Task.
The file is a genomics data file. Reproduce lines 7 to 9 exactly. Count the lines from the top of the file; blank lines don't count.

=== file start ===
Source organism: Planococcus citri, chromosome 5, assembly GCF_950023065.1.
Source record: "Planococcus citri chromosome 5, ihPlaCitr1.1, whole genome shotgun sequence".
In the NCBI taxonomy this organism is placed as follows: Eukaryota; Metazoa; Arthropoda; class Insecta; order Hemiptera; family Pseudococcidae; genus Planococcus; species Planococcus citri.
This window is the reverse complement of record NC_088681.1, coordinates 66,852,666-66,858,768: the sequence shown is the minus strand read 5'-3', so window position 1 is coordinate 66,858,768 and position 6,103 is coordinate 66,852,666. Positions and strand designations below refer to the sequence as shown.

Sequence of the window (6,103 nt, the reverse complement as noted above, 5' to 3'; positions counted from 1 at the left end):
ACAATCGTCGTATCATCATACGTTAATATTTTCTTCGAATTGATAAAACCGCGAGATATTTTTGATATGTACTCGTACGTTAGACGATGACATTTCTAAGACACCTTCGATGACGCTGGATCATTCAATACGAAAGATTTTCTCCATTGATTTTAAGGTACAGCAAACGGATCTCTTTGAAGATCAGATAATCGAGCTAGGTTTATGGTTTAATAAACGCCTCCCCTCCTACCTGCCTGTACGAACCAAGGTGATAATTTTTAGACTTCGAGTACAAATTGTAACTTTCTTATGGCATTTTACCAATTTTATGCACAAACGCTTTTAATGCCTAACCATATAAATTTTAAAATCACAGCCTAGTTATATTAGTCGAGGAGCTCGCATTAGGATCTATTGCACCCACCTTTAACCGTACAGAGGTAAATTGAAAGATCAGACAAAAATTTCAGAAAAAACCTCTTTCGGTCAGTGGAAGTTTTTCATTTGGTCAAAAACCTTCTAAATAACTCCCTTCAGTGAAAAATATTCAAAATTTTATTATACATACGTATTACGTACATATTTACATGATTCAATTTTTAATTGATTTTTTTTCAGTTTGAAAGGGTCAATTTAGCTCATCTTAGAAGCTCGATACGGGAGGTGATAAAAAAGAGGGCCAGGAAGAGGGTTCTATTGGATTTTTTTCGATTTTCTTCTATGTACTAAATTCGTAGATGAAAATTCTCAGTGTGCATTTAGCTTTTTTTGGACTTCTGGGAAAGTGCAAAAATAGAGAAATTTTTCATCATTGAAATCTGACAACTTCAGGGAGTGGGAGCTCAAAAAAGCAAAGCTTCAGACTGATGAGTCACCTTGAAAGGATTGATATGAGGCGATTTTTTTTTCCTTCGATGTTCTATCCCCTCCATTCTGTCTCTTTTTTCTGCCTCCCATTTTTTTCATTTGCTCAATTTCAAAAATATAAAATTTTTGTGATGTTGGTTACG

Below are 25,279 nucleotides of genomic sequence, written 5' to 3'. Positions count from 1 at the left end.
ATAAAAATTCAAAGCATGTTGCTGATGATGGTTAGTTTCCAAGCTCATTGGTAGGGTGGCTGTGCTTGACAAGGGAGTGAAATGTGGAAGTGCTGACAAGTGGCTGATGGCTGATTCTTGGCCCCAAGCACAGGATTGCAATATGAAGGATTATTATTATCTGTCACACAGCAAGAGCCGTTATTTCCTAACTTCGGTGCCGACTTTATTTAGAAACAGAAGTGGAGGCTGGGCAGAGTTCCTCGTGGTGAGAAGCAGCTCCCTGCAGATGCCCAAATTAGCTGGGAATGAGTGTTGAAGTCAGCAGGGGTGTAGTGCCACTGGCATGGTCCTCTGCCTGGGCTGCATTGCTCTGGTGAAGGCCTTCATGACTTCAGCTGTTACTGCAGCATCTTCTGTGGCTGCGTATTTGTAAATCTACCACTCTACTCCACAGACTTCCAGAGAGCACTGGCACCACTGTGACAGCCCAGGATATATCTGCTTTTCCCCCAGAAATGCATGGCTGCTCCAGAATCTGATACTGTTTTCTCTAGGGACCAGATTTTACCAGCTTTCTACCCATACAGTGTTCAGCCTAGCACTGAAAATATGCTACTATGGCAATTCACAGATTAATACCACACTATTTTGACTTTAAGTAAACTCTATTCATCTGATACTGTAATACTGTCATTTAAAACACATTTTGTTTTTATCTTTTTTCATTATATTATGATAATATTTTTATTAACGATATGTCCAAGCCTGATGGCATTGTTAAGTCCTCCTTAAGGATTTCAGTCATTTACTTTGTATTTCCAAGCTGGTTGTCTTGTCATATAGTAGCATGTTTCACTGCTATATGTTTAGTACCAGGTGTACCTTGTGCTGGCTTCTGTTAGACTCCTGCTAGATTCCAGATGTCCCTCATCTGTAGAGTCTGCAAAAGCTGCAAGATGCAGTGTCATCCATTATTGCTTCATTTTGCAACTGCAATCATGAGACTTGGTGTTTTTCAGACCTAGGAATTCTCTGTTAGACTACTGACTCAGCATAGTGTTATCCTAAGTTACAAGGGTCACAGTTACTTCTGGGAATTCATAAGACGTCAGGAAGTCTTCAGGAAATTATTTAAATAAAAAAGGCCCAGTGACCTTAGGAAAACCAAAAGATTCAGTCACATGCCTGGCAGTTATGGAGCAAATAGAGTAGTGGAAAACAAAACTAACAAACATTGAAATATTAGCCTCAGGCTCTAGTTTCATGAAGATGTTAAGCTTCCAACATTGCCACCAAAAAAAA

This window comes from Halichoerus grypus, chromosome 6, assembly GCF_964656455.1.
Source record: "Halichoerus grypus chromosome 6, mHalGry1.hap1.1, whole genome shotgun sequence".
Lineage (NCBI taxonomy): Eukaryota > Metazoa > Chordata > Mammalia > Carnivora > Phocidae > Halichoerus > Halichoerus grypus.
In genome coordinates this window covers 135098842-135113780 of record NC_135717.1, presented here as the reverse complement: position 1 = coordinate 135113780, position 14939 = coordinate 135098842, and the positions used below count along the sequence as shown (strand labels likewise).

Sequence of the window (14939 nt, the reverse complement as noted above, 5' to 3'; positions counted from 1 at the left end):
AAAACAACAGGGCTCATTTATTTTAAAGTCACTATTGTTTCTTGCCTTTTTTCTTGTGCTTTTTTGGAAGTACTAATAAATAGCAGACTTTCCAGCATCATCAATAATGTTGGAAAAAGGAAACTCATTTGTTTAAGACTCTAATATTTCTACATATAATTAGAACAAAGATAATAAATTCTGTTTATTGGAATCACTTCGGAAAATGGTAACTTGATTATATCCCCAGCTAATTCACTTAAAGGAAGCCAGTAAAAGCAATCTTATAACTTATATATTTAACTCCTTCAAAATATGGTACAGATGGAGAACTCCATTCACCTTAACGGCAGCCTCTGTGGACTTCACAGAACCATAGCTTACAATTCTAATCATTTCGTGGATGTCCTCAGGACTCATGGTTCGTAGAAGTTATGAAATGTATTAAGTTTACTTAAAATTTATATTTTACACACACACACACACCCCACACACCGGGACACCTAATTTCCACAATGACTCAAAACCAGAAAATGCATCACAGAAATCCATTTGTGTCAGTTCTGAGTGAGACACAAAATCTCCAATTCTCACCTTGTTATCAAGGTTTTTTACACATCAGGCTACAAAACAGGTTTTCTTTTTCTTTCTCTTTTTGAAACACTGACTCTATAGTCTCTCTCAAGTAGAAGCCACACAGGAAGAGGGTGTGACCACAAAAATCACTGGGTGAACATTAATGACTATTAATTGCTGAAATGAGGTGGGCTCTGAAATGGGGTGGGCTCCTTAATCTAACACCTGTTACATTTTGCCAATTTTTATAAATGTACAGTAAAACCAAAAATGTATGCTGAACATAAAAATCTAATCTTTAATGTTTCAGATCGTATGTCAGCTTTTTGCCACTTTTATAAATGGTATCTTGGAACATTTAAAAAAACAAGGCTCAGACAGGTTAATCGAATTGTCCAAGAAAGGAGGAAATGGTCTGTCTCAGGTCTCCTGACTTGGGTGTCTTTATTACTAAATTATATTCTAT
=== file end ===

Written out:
Below are 25,279 nucleotides of genomic sequence, written 5' to 3'. Positions count from 1 at the left end.
ATAAAAATTCAAAGCATGTTGCTGATGATGGTTAGTTTCCAAGCTCATTGGTAGGGTGGCTGTGCTTGACAAGGGAGTGAAATGTGGAAGTGCTGACAAGTGGCTGATGGCTGATTCTTGGCCCCAAGCACAGGATTGCAATATGAAGGATTATTATTATCTGTCACACAGCAAGAGCCGTTATTTCCTAACTTCGGTGCCGACTTTATTTAGAAACAGAAGTGGAGGCTGGGCAGAGTTCCTCGTGGTGAGAAGCAGCTCCCTGCAGATGCCCAAATTAGCTGGGAATGAGTGTTGAAGTCAGCAGGGGTGTAGTGCCACTGGCATGGTCCTCTGCCTGGGCTGCATTGCTCTGGTGAAGGCCTTCATGACTTCAGCTGTTACTGCAGCATCTTCTGTGGCTGCGTATTTGTAAATCTACCACTCTACTCCACAGACTTCCAGAGAGCACTGGCACCACTGTGACAGCCCAGGATATATCTGCTTTTCCCCCAGAAATGCATGGCTGCTCCAGAATCTGATACTGTTTTCTCTAGGGACCAGATTTTACCAGCTTTCTACCCATACAGTGTTCAGCCTAGCACTGAAAATATGCTACTATGGCAATTCACAGATTAATACCACACTATTTTGACTTTAAGTAAACTCTATTCATCTGATACTGTAATACTGTCATTTAAAACACATTTTGTTTTTATCTTTTTTCATTATATTATGATAATATTTTTATTAACGATATGTCCAAGCCTGATGGCATTGTTAAGTCCTCCTTAAGGATTTCAGTCATTTACTTTGTATTTCCAAGCTGGTTGTCTTGTCATATAGTAGCATGTTTCACTGCTATATGTTTAGTACCAGGTGTACCTTGTGCTGGCTTCTGTTAGACTCCTGCTAGATTCCAGATGTCCCTCATCTGTAGAGTCTGCAAAAGCTGCAAGATGCAGTGTCATCCATTATTGCTTCATTTTGCAACTGCAATCATGAGACTTGGTGTTTTTCAGACCTAGGAATTCTCTGTTAGACTACTGACTCAGCATAGTGTTATCCTAAGTTACAAGGGTCACAGTTACTTCTGGGAATTCATAAGACGTCAGGAAGTCTTCAGGAAATTATTTAAATAAAAAAGGCCCAGTGACCTTAGGAAAACCAAAAGATTCAGTCACATGCCTGGCAGTTATGGAGCAAATAGAGTAGTGGAAAACAAAACTAACAAACATTGAAATATTAGCCTCAGGCTCTAGTTTCATGAAGATGTTAAGCTTCCAACATTGCCACCAAAAAAAA

This window comes from Halichoerus grypus, chromosome 6, assembly GCF_964656455.1.